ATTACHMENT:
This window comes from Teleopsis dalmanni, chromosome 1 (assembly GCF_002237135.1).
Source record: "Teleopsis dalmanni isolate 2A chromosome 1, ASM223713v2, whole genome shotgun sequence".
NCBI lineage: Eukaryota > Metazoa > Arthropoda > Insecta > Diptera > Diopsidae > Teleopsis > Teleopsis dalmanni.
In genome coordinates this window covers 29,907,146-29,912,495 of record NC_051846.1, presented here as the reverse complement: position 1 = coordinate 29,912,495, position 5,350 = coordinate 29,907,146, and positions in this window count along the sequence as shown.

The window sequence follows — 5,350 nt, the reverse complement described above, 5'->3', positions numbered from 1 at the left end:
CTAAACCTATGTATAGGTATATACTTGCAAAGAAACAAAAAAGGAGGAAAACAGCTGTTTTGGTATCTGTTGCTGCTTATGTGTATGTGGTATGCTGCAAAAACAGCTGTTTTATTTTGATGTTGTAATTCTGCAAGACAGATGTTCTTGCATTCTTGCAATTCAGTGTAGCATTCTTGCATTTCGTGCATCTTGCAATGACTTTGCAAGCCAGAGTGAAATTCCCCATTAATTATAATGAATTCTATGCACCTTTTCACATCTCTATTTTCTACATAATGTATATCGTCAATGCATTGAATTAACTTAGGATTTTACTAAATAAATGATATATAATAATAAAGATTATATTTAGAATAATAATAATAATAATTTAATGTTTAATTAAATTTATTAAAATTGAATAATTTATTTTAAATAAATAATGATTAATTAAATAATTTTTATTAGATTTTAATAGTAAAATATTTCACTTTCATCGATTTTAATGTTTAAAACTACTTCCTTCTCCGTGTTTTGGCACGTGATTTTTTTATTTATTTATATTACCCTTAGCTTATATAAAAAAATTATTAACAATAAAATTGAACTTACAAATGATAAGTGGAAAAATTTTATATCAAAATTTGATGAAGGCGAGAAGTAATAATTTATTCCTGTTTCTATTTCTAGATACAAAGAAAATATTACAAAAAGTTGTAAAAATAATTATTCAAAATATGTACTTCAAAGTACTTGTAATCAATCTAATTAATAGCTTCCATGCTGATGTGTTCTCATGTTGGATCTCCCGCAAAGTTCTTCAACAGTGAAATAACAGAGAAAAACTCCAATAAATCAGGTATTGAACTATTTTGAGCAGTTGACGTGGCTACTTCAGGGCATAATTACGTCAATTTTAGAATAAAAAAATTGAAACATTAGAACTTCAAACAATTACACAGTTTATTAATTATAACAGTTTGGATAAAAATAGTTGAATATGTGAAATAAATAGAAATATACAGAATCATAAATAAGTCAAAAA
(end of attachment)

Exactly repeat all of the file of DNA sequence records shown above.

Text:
This window comes from Teleopsis dalmanni, chromosome 1 (assembly GCF_002237135.1).
Source record: "Teleopsis dalmanni isolate 2A chromosome 1, ASM223713v2, whole genome shotgun sequence".
NCBI lineage: Eukaryota > Metazoa > Arthropoda > Insecta > Diptera > Diopsidae > Teleopsis > Teleopsis dalmanni.
In genome coordinates this window covers 29,907,146-29,912,495 of record NC_051846.1, presented here as the reverse complement: position 1 = coordinate 29,912,495, position 5,350 = coordinate 29,907,146, and positions in this window count along the sequence as shown.

The window sequence follows — 5,350 nt, the reverse complement described above, 5'->3', positions numbered from 1 at the left end:
CTAAACCTATGTATAGGTATATACTTGCAAAGAAACAAAAAAGGAGGAAAACAGCTGTTTTGGTATCTGTTGCTGCTTATGTGTATGTGGTATGCTGCAAAAACAGCTGTTTTATTTTGATGTTGTAATTCTGCAAGACAGATGTTCTTGCATTCTTGCAATTCAGTGTAGCATTCTTGCATTTCGTGCATCTTGCAATGACTTTGCAAGCCAGAGTGAAATTCCCCATTAATTATAATGAATTCTATGCACCTTTTCACATCTCTATTTTCTACATAATGTATATCGTCAATGCATTGAATTAACTTAGGATTTTACTAAATAAATGATATATAATAATAAAGATTATATTTAGAATAATAATAATAATAATTTAATGTTTAATTAAATTTATTAAAATTGAATAATTTATTTTAAATAAATAATGATTAATTAAATAATTTTTATTAGATTTTAATAGTAAAATATTTCACTTTCATCGATTTTAATGTTTAAAACTACTTCCTTCTCCGTGTTTTGGCACGTGATTTTTTTATTTATTTATATTACCCTTAGCTTATATAAAAAAATTATTAACAATAAAATTGAACTTACAAATGATAAGTGGAAAAATTTTATATCAAAATTTGATGAAGGCGAGAAGTAATAATTTATTCCTGTTTCTATTTCTAGATACAAAGAAAATATTACAAAAAGTTGTAAAAATAATTATTCAAAATATGTACTTCAAAGTACTTGTAATCAATCTAATTAATAGCTTCCATGCTGATGTGTTCTCATGTTGGATCTCCCGCAAAGTTCTTCAACAGTGAAATAACAGAGAAAAACTCCAATAAATCAGGTATTGAACTATTTTGAGCAGTTGACGTGGCTACTTCAGGGCATAATTACGTCAATTTTAGAATAAAAAAATTGAAACATTAGAACTTCAAACAATTACACAGTTTATTAATTATAACAGTTTGGATAAAAATAGTTGAATATGTGAAATAAATAGAAATATACAGAATCATAAATAAGTCAAAAA